Chords make patterns on the lattice. A given kind of chord will look the same no matter where it is.
The most common chords are the major and minor triads (a triad is a three-note chord that is a stack of major and/or minor thirds). Here is what a major triad looks and sounds like on the lattice:
The major triad is an upright triangle. It even looks stable. It’s made of three interlocking intervals — in this case, from 1 to 3 (a major third), from 3 to 5 (a minor third), and from 1 to 5 (a perfect fifth).
Anything that looks like this on the lattice is a perfectly-in-tune major chord.
A minor triad is an upside-down triangle. Minor triads look like this:
Major and minor triads interlock to form the hexagonal lattice of fifths and thirds. This generates another lattice, a lattice of chords. W.A. Mathieu goes into great detail in Harmonic Experience, extending the chord lattice a long ways out and showing how music wanders on it. Here is an illustration based on my own lattice:
I use roman numerals for chord names, because the relationships between chords stay the same no matter what key I’m in. For example, the progression C-F-G is exactly the same as the progression G-C-D, at a different pitch. Both are I-IV-V progressions. This convention uses capital letters for major chords, and lower case for minors. I add a little twist by adding + and – to show commas; this allows a unique name for every chord on the infinite lattice.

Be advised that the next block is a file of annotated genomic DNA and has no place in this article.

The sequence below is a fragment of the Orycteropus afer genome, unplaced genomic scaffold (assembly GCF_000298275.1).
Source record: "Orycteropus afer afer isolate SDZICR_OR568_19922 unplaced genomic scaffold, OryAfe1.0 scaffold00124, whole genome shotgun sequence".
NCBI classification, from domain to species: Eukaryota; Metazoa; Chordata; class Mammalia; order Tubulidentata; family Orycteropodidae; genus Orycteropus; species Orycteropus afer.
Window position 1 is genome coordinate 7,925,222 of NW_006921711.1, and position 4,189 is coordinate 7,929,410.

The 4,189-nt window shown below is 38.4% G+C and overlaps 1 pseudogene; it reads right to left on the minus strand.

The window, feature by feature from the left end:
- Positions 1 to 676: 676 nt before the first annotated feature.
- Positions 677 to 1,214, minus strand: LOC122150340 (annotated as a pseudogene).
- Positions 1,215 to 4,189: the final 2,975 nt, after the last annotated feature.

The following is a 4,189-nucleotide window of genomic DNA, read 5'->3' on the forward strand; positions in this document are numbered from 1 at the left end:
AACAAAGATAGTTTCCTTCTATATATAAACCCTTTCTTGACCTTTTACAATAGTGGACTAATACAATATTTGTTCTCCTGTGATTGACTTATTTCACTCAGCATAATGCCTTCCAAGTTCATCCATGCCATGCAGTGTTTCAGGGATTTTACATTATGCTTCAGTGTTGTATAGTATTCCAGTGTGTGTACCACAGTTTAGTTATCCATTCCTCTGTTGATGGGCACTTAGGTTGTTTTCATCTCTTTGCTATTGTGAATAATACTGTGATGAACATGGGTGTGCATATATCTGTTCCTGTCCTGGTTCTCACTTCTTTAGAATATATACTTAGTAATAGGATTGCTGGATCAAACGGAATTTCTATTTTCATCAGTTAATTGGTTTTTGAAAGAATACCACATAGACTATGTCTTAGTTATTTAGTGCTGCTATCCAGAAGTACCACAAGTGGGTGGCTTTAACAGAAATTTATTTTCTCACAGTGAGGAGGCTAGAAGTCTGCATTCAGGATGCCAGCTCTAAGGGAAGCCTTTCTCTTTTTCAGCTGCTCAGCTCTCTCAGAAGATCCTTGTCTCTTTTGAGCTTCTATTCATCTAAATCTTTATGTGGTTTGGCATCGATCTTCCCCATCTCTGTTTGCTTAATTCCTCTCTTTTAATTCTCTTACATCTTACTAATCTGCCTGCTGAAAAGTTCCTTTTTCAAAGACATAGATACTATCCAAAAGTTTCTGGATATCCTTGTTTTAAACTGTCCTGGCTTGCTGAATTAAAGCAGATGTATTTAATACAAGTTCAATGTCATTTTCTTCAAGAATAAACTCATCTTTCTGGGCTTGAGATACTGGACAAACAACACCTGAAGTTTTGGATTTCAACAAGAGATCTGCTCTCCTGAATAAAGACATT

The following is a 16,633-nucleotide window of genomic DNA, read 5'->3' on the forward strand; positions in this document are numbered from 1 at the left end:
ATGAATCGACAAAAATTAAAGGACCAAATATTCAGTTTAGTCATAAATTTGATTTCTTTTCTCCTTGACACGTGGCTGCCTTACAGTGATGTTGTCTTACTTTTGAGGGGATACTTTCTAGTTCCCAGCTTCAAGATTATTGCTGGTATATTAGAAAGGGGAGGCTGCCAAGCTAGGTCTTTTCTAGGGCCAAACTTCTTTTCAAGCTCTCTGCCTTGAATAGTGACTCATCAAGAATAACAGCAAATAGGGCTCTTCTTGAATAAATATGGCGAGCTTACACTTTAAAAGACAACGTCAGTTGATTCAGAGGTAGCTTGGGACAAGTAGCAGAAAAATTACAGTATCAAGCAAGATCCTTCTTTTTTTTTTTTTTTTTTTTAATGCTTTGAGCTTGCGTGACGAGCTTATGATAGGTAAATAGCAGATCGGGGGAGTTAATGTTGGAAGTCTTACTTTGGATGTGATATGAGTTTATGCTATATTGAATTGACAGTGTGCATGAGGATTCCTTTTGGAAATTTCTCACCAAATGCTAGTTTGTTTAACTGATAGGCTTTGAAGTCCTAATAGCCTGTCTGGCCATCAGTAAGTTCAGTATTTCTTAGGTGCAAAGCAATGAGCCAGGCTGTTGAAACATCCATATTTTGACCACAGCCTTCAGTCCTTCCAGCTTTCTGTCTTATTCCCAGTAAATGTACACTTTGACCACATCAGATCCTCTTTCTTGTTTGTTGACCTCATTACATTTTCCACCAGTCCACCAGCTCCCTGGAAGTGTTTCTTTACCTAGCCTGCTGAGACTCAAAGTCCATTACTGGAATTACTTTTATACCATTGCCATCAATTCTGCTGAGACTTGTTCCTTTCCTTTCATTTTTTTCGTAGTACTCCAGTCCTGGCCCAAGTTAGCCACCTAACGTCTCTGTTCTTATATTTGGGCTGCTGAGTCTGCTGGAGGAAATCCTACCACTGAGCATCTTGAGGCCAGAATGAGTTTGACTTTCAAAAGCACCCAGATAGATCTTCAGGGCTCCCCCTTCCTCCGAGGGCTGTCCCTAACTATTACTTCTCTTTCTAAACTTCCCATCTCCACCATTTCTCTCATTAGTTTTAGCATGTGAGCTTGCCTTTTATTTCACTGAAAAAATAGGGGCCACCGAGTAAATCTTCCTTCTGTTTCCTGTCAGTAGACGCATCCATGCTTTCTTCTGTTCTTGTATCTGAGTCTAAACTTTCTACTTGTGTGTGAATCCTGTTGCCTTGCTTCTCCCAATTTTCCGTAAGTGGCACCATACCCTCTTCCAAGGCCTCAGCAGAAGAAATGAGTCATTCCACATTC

It’s illuminating to track a chord progression on this lattice. The famous “Heart and Soul” progression, I-vi-IV-V, is what Mathieu calls “Matchstick Harmony.” The lines move like the matches in those matchstick puzzles. Progressions that move by these small harmonic distances are intuitive and easy to follow. The last move, from IV to V, is also easy for the ear, making this chord progression as natural as breathing. Start playing it on the piano and you will instantly have a crowd. In the key of C, it goes C-Am-F-G.
The chord lattice adds another dimension to lattice thinking. Watch the Flying Dream video for a good example. The progression travels far afield, exploring many of these major and minor triangles before finally coming home.
Other chords make other shapes that also repeat all over the lattice. For example, there are at least three different kinds of minor seventh chord. Here’s an article distinguishing them.
I often have the pleasure of singing at one of Steve Key’s Songwriters At Play showcases. These are held several times a week in San Luis Obispo area. There’s a lot of talent in the county, and Steve books many good traveling acts. These tend to be excellent shows.
Brian Jeffrey is one of those local talents. Last month Steve had a showcase at Shell Cafe in Pismo Beach, Brian was the featured act and I played four songs. I didn’t know it but Brian videoed one of my songs, and he just put it up on YouTube. I like it a lot!